[34] The EAT decided that the issue of compensation should be remitted to a differently constituted Tribunal, saying "The nature and extent of this Tribunal's criticism of Mr. Mulhern and of the respondents is such as to be indicative of a significant measure of sympathy towards the claimant. The respondents' submission that any remit should not be to the same Tribunal is, in the circumstances, justified." The basis of that submission is not set out in the decision of the EAT. The submission, to us, was that the matter of whether the issue should be remitted to a different Tribunal was a case management decision for the EAT, for which the expressed views as to the sympathies of the original Tribunal constituted sufficient reason. Moreover, where the decision of the original Tribunal had been found to be perverse, the EAT would be justified in remitting the case to a differently constituted Tribunal. Counsel referred to the observations of the Court of Appeal in Barke v SEETEC Business Technology Centre Ltd [2005] ICR 1373, para 49, in relation to case management:

"We would add that in our view this court should be slow to interfere with the way in which the Employment Appeal Tribunal has exercised the jurisdiction in any individual case. It is a discretionary power in the exercise of case management. It is classically the type of decision which should be left to the appeal tribunal to make."

 

No doubt there is an element of case management in a decision whether a case should be remitted to the same or a differently constituted Tribunal. Nevertheless, in a case in which (a) the original Tribunal heard a considerable amount of evidence; and (b) the Tribunal's findings on the main substance of the case are not challenged, we would expect to see clear and cogent reasons for remitting the issue of remedy to a different Tribunal. This is particularly so when the result of such a remit would be that the fresh Tribunal would need to re-hear much of the evidence led before the original Tribunal. As was pointed out in Sinclair Roche & Temperley v Heard, the proportionality of the effect of such a decision is an important consideration. It is worth noting that the remit which was under consideration in Barke was simply an order requesting the chairman of the original Tribunal to clarify or supplement its written reasons.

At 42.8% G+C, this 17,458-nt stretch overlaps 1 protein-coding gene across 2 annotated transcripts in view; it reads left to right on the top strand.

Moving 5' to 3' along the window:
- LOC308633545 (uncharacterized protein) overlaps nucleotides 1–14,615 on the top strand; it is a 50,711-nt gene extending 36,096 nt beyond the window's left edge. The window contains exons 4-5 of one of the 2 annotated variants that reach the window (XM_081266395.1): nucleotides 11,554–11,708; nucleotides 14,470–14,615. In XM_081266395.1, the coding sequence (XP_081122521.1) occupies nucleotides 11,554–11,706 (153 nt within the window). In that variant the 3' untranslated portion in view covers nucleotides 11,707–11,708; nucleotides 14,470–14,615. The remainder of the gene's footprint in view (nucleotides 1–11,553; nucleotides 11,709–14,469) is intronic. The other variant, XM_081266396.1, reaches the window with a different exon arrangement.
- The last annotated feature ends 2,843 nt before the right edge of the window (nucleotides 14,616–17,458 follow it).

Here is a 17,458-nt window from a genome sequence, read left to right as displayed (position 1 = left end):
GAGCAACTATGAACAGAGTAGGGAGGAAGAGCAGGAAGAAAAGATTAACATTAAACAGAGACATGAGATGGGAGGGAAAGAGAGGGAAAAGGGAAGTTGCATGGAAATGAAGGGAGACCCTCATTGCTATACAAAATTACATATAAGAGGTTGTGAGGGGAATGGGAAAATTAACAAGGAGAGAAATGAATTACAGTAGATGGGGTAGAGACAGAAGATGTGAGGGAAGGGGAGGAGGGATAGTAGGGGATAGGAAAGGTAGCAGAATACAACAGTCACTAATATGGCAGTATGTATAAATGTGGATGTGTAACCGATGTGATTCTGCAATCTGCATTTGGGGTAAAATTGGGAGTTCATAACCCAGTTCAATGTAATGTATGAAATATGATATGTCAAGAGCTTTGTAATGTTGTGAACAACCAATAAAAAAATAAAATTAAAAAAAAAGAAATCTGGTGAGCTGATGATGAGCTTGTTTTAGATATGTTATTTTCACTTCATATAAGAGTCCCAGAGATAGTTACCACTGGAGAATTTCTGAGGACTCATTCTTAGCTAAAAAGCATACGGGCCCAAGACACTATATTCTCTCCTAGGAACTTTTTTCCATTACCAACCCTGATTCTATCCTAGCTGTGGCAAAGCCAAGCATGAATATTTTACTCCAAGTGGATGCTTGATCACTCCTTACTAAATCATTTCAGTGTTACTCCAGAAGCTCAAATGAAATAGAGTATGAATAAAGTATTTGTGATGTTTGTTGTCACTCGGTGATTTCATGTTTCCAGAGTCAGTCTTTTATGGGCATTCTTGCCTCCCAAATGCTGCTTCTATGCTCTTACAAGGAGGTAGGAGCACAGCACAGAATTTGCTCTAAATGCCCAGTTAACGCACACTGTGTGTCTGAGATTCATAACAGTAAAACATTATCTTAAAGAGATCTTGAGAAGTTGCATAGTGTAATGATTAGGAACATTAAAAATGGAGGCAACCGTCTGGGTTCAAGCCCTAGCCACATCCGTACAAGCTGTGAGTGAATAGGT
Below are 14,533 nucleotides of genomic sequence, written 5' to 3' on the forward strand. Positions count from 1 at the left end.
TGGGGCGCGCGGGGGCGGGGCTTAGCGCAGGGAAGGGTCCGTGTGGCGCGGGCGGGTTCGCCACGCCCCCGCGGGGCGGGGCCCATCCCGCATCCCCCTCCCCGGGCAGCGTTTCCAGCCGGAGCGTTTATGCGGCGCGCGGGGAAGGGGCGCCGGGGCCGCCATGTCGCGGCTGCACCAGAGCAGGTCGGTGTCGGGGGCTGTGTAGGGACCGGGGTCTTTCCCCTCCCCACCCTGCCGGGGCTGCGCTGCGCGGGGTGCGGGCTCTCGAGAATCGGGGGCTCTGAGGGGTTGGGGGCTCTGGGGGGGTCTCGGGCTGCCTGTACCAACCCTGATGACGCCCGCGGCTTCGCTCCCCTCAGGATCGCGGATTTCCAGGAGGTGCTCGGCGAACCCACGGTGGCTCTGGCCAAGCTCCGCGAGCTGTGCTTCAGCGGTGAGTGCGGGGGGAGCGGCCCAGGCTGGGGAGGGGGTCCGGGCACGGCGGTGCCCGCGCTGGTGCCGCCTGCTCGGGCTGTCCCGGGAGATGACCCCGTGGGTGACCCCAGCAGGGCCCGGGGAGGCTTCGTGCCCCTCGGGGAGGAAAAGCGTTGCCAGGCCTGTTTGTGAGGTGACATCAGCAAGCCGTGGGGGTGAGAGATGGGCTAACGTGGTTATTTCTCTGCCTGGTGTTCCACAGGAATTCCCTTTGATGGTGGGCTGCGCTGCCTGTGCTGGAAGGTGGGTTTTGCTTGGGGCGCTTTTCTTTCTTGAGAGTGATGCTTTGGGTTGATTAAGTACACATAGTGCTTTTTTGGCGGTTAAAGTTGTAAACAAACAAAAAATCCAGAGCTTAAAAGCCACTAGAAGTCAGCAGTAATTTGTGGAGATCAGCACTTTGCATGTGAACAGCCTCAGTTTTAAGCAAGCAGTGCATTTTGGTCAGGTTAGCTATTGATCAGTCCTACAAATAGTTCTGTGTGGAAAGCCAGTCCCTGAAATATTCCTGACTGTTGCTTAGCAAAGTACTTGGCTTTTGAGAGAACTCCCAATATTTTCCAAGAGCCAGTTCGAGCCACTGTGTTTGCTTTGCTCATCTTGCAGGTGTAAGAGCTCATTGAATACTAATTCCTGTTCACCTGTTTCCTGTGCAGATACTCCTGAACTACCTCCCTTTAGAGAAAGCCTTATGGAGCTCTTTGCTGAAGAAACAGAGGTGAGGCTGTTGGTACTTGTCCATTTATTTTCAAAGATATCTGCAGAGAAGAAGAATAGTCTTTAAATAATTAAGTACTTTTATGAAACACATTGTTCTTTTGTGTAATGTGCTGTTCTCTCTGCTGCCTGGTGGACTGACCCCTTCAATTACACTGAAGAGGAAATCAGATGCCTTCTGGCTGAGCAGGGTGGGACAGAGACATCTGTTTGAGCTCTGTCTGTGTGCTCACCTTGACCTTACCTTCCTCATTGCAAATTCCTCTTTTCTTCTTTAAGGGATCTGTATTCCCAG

[35] It is important to remember, as Lord Allanbridge pointed out in Eclipse Blinds Ltd v Wright, at page 667C-D, that:

"It can never be for an appellate tribunal concerned only with errors in law, to take upon itself the task of deciding what weight should be attached to particular facts."

The importance of giving due respect to the decision of the Tribunal was emphasised in Bowater v North West London Hospitals NHS Trust, supra, by Longmore LJ at para 19:

 

"It is important that, in cases of this kind, the EAT pays proper respect to the decision of the ET. It is the ET to whom Parliament has entrusted the responsibility of making what are, no doubt sometimes, difficult and borderline decisions in relation to the fairness of dismissal. An appeal to the EAT only lies on a point of law and it goes without saying that the EAT must not, under the guise of a charge of perversity, substitute its own judgment for that of the ET."

 

Neither this court nor the EAT can merely substitute its own view of the facts for that of the Tribunal. As Peter Clark J put it in Central & North West London NHS Foundation Trust v Mr B Abimbola, para 23:

"We cannot simply retry the question of reinstatement. Whether or not we might have reached a different conclusion to that of the Employment Tribunal is nothing to the point and that is not the purpose of an appeal to the Employment Appeal Tribunal, whose jurisdiction is limited to correcting errors of law; and the general perversity ground, that no reasonable Employment Tribunal properly directing itself could have concluded that a reinstatement order was appropriate on the facts of this case, is a high hurdle for appellants see Yeboah v Crofton [2002] IRLR 634 and particularly, on the topic of re-engagement, the observations of Lindsay P in Clancy v Cannock Chase Technical College [2001] IRLR 331 , paragraph 15"